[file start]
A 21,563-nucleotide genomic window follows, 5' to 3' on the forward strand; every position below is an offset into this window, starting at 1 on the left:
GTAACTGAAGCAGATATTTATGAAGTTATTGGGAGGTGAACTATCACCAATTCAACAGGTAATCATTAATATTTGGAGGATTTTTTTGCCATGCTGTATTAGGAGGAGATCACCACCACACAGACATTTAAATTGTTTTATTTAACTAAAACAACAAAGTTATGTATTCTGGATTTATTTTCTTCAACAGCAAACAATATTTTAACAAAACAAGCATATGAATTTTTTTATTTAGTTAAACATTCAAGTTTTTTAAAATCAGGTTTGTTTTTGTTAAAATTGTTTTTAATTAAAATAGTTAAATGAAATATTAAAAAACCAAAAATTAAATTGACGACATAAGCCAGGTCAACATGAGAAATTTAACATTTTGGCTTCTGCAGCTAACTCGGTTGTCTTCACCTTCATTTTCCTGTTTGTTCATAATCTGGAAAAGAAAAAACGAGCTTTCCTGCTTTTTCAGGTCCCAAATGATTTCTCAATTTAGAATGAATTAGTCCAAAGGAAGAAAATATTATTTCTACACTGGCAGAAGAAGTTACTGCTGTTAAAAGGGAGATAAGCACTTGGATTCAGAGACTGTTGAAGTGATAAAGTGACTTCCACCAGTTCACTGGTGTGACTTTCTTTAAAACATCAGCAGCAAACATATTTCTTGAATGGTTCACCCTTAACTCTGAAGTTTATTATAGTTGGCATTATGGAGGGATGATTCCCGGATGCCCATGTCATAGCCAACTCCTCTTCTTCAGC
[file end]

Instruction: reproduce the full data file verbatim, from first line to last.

A 21,563-nucleotide genomic window follows, 5' to 3' on the forward strand; every position below is an offset into this window, starting at 1 on the left:
GTAACTGAAGCAGATATTTATGAAGTTATTGGGAGGTGAACTATCACCAATTCAACAGGTAATCATTAATATTTGGAGGATTTTTTTGCCATGCTGTATTAGGAGGAGATCACCACCACACAGACATTTAAATTGTTTTATTTAACTAAAACAACAAAGTTATGTATTCTGGATTTATTTTCTTCAACAGCAAACAATATTTTAACAAAACAAGCATATGAATTTTTTTATTTAGTTAAACATTCAAGTTTTTTAAAATCAGGTTTGTTTTTGTTAAAATTGTTTTTAATTAAAATAGTTAAATGAAATATTAAAAAACCAAAAATTAAATTGACGACATAAGCCAGGTCAACATGAGAAATTTAACATTTTGGCTTCTGCAGCTAACTCGGTTGTCTTCACCTTCATTTTCCTGTTTGTTCATAATCTGGAAAAGAAAAAACGAGCTTTCCTGCTTTTTCAGGTCCCAAATGATTTCTCAATTTAGAATGAATTAGTCCAAAGGAAGAAAATATTATTTCTACACTGGCAGAAGAAGTTACTGCTGTTAAAAGGGAGATAAGCACTTGGATTCAGAGACTGTTGAAGTGATAAAGTGACTTCCACCAGTTCACTGGTGTGACTTTCTTTAAAACATCAGCAGCAAACATATTTCTTGAATGGTTCACCCTTAACTCTGAAGTTTATTATAGTTGGCATTATGGAGGGATGATTCCCGGATGCCCATGTCATAGCCAACTCCTCTTCTTCAGC